Casual, unnacountable, simple acquaintances, like an annoying coworker or a neighbor that is amicable but not your age or "group".
Short-lived, impacting, temporary connections, like someone passing through your church or a friend-of-a-friend you had a blast with one night.
Deep, long lasting, purposeful friendships that you would hate to lose, like your high school soul mate or weekly coffee date.
The classification is usually obvious. Hopefully the same interpretation on either side of the exchange. But sometimes there could be more. At times the ebb and flow of an affiliation just is, and no attention is payed to the potential bond. Other times it is clear there is a connection, something in common, and a realization that there could, just maybe, be more. Then life gets in the way. Busy. Sick. Pre-occupied. And so it happens-- a budding friendship is put on halt. Planted but never watered. Left to wilt.
Maybe because I live in a small town this happens more often. Maybe it is a phenomenon eveywhere. But people I want to get to know more keep moving. And I am left kicking myself over the missed opportunity. Again. I made somewhat of an effort to spend more time with someone that I enjoyed. And when they moved I was determined that in the future I would aspire to be more involved with the next person who strikes my fancy. But I keep running into the same situation.
It isn't anyone's fault. Yet our "nice" society doesn't make it any easier.
"We should get together for coffee!"
Does either one really mean that? I was contemplating that if we were more honest we could weed out those never-even-a-chance relationships and spend more time getting aquainted with the real possibilities. Would you like to go for a walk sometime? No, I don't like walking and I would like it even less in your company. Uh oh. That brings up an unfriendly visual.
In all reality, some great bonds have started on the wrong foot, some enriching connections have occured with people who didn't at first seem to have anything to offer. Strong attachments often required quite a push to get going. If we instantly disregarded opening up to people who gave us a reason to close ourselves off, then we would miss some of the best opportunities (Oh the thought of how common this tragedy occurs! Misunderstandings. Bad days. Guilty by association).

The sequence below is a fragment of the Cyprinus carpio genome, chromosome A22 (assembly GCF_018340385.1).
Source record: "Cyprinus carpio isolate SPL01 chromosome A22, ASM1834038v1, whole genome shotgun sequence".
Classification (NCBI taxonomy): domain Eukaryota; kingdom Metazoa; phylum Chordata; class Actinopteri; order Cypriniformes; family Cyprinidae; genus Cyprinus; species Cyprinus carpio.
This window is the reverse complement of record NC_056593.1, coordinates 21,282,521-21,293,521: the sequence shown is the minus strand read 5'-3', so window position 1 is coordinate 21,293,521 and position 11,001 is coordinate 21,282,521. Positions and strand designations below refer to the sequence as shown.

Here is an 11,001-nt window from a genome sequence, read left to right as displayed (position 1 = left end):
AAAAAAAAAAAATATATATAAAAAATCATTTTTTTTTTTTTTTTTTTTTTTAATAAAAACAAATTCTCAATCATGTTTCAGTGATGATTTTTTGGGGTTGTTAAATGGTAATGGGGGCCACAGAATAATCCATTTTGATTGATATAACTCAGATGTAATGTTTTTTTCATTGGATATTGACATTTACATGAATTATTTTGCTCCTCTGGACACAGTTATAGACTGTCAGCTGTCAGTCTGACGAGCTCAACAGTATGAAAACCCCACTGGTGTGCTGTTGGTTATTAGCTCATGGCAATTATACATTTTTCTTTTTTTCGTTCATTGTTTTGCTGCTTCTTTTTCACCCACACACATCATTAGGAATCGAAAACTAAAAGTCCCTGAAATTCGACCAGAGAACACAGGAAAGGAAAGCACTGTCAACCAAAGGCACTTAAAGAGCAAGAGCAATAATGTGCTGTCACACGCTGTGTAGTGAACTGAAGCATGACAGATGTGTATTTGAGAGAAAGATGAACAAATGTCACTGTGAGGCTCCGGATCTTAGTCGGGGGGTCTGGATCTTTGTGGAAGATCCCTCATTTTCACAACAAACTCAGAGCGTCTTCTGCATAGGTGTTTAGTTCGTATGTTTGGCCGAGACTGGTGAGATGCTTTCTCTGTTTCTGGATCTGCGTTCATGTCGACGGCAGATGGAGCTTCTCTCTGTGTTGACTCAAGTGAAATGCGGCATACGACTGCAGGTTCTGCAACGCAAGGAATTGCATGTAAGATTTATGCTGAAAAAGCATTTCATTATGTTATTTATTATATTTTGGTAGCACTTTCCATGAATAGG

Therefore, we are left with this arduous task of initiating deeper ties that sometimes backfires. Sometimes it hurts. On occasion we just don't bother thinking any exchange is worth expanding upon.
They can pop out of anywhere. Work, school, church, exercise groups, the bar, the hairdresser. I have some wonderful friendships that span what seem to be too wide of age gap. I spend time with some people who only connect with me in certain areas. My snowshoeing/ hiking buddies. My chatty time gals. But that is why I am not like a school age girl wanting a bestest bff to talk about everything and hang out with every day. I don't want to sound critical, but I think I would have trouble finding anyone who would fit that bill. Just look at my marriage. I didn't let someone in forever until I was 29.
Possibly this means nothing to you. You don't struggle with choosing which friendly voices to give more time because you don't have any casual relationships to develop. Or maybe you just hate people. But if you put aside differences, if you let go of fears, if you put yourself out there, you may discover some growth.
Relationships really stretch people. The very reason some people avoid them. But the best reason to keep plugging along. You can read a million books. Take a plethora of schooling. Travel the world. But personal advancement doesn't occur along the way without another person. Plain and simple.
And the deeper you let it delve the more opportunities for your mind to expand. Opinions to be tested. Beliefs to be questioned (or solidified). Different ways of doing things to be discovered (my husband has sure tested my extensive list of oddities). Walls breaking down. Lives being enriched.
I would still be a neurotic, obsessive compulsive worrier if I didn't have relationships to push me out of the box. Like my fear of raw meat being intentionally pushed by a friend who ATE some in front of me. I wouldn't enjoy many of the foods I eat (not raw meat, by the way) or activities I love without people in my life who introduced me to them. I wouldn't be writing if I didn't meet friends and family who put themselves out there. I know growing hurts sometimes, but I can say first hand as an ex-panicky-depressed-stressed person that man, life has more! Give me opportunities to grow! So worth it!
I encourage you to look at your life. How much time do you spend with others? How many people do you let in? How much do those people challenge you?
I will continue to try to build relationships. And I'll ask God to help me see which ones to follow after because there are just too many possibilities and not enough time.
Would you like to go for coffee?